• Kacy Lundstrom, Pamela Martin, and Dory Cochran. “Making Strategic Decisions: Conducting and Using Research on the Impact of Sequenced Library Instruction.” Abstract: This study explores the relationship between course grades and sequenced library instruction interventions throughout psychology students’ curriculum. Researchers conducted this study to inform decisions about sustaining and improving program integrations for first- and second-year composition courses and to improve discipline-level integrations. Researchers began with transcript analysis but soon incorporated student surveys and a faculty focus group to supplement the data and influence future directions. Findings confirmed that students benefit from meaningful collaborations with the library at strategic, sequenced points in their curriculum, including at the discipline level. This research also provided concrete information that brought about change at the classroom and programmatic level.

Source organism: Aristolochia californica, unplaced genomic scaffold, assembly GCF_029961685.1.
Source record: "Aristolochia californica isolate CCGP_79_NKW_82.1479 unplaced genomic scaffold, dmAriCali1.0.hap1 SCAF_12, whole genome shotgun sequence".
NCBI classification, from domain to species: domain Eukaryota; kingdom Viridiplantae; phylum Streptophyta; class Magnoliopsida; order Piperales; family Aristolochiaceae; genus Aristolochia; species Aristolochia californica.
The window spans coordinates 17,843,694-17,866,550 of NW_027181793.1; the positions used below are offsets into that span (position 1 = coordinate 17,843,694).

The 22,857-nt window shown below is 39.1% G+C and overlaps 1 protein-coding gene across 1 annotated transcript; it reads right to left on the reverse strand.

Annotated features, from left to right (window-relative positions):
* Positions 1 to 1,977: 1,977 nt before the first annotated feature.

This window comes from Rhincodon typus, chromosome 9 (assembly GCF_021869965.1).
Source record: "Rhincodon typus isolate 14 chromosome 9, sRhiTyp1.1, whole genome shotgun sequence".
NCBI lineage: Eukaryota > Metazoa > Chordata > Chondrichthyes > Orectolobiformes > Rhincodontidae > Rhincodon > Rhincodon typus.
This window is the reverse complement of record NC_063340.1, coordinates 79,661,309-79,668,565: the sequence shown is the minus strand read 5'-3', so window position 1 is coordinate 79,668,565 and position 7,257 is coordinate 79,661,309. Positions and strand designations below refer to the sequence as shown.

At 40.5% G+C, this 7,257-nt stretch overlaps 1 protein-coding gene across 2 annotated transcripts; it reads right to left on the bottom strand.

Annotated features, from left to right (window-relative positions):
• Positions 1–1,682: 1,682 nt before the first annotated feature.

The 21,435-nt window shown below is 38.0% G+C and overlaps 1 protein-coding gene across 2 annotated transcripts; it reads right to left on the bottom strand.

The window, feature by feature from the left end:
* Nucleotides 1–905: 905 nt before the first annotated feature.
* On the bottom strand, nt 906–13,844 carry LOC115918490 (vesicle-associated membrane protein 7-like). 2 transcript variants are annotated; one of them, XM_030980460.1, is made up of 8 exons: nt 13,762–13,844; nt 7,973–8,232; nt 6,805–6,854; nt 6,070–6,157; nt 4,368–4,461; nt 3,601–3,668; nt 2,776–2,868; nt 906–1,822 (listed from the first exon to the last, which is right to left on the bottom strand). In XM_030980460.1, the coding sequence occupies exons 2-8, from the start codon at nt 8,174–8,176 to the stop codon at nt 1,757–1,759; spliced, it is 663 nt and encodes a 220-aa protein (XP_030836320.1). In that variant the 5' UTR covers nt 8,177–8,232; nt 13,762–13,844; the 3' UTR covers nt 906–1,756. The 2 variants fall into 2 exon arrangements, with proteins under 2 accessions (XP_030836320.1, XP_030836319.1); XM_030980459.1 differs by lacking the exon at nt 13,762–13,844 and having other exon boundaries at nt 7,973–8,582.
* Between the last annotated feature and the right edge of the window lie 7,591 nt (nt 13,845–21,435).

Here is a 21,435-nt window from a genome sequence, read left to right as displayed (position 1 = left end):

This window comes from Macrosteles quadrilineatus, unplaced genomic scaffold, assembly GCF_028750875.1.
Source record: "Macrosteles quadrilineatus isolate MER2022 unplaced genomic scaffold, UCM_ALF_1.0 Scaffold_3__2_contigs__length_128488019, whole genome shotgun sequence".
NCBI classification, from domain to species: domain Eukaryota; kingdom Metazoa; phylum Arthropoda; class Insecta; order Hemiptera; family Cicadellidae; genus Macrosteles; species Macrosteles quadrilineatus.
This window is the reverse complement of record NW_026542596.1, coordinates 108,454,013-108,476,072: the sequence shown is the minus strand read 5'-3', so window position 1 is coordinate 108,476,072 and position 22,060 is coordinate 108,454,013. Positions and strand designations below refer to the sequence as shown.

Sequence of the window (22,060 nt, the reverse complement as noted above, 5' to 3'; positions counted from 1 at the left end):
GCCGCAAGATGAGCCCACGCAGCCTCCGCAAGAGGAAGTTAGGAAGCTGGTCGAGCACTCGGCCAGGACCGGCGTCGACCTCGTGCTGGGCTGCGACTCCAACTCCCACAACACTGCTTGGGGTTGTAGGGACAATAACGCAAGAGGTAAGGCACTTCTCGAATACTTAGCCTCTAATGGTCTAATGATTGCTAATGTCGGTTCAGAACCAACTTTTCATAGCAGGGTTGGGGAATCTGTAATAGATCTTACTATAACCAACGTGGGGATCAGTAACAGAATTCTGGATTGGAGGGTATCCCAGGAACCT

• Lisa Massengale, Pattie Piotrowski, and Devin Savage. “Identifying and Articulating Library Connections to Student Success.” Abstract: Engaging in ongoing assessment is key to libraries demonstrating their value to their institutions. This study is an initial step in a STEM library’s long-term goal of measuring the library’s connection to, and impact on, student academic success markers such as retention and persistence. Initial results showed that any library usage was always accompanied by a slightly higher achievement in GPA for the user. Results will serve as benchmarks for further study.